and so it began…
12:00 am- xристос воскрес! (christ is risen) X 384 times (i’ll certainly have that memorized). oh shoot, i forgot how to make the sign of the cross. oops…just copy everyone else around me.
1:00 am- caught the priest snickering with each other.
2:00 am- made a brake for it and went outside with megan. recharged with ukrainian chocolate and a PEANUT BUTTER luna bar.
2:30 am- back inside. now we can’t feel our toes. feeling great from the chocolate, luna bar, english and fresh air. now begins the reading of family prayers from the prayer books. i swear every other ukrainian is named ‘alexander’.
3:00 am- the choir (a group of about 6 very pitch women standing around one desk lamp) has sang the same 5 songs at least 50 times by this point and i still have no idea what they’re saying. a bunch of sleepy kids under the age of 6 lined up and were fed a raisin (i don’t get this part) from a golden goblet.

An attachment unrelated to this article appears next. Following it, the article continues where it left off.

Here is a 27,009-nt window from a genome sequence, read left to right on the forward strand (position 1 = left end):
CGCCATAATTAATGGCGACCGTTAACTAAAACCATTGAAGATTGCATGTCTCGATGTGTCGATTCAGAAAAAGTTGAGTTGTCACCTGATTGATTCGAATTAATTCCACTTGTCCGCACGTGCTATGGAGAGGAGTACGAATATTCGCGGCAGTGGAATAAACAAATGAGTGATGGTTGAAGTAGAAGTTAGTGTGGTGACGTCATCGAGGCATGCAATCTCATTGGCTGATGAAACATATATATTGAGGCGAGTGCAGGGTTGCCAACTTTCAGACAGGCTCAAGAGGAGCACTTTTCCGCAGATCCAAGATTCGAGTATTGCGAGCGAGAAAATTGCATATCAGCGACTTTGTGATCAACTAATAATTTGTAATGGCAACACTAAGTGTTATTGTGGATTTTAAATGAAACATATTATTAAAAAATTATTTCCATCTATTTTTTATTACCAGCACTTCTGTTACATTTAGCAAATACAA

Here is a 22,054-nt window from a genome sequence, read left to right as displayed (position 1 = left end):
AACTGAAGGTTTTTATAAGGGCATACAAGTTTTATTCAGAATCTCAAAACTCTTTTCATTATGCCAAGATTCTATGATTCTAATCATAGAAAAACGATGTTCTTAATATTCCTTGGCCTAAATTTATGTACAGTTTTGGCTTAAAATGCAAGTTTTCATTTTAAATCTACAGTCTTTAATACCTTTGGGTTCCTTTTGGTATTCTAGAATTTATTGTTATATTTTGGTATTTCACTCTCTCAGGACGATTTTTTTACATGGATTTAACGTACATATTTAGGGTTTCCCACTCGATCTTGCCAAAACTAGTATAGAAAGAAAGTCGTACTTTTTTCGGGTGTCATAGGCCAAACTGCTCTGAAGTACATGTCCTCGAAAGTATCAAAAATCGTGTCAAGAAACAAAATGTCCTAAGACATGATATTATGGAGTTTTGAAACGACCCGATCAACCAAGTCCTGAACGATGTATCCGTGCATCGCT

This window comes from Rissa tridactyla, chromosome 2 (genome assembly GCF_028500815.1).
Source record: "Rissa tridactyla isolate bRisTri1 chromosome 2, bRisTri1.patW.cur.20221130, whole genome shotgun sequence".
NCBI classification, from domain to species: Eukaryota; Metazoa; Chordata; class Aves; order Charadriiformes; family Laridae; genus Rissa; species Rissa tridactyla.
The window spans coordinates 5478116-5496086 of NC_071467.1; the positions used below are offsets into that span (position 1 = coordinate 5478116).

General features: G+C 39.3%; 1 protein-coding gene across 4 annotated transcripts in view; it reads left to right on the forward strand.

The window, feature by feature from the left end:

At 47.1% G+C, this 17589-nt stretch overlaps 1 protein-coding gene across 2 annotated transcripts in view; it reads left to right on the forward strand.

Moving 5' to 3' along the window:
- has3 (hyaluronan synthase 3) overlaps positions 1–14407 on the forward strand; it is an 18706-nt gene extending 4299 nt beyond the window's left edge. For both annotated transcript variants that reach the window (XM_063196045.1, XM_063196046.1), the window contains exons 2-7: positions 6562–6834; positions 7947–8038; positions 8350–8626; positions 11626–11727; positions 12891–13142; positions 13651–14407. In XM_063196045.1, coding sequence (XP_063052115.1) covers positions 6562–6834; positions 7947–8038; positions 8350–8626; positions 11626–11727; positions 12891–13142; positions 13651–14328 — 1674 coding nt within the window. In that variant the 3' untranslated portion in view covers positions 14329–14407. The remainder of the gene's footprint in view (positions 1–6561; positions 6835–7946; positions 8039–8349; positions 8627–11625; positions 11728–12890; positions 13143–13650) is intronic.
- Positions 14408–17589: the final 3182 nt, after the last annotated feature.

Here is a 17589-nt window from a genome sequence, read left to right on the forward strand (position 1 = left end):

4:00 am- a break outside would be nice but there’s no way to get out of here now…the late comers have now packed the room. makin the sign of the cross like a pro now. some passage from some book is read. not really sure what’s going on to be honest…
5:23 am- i will never agian complain about church services in america being too long. my host mom informs us that it actually ends at 5, not 6, which at this point is the greatest news. we take our basket and like everyone else, line it up for the priest to walk though and bless with holy water.
5:45- basket blessed. holy water splashed. time to go home!
we head outside with church bells ringing into the still dark morning now doppled with the glow of candles and the vague outline of people. the ENTIRE village was silently waiting under the moon to have their baskets of paska blessed. i had not idea there was such a collection of people outside since i was too busy ‘xристос воскрес’ing inside. i was as surprised to see that many people as a little kids is to find presents from santa on christmas morning. it was such a sight!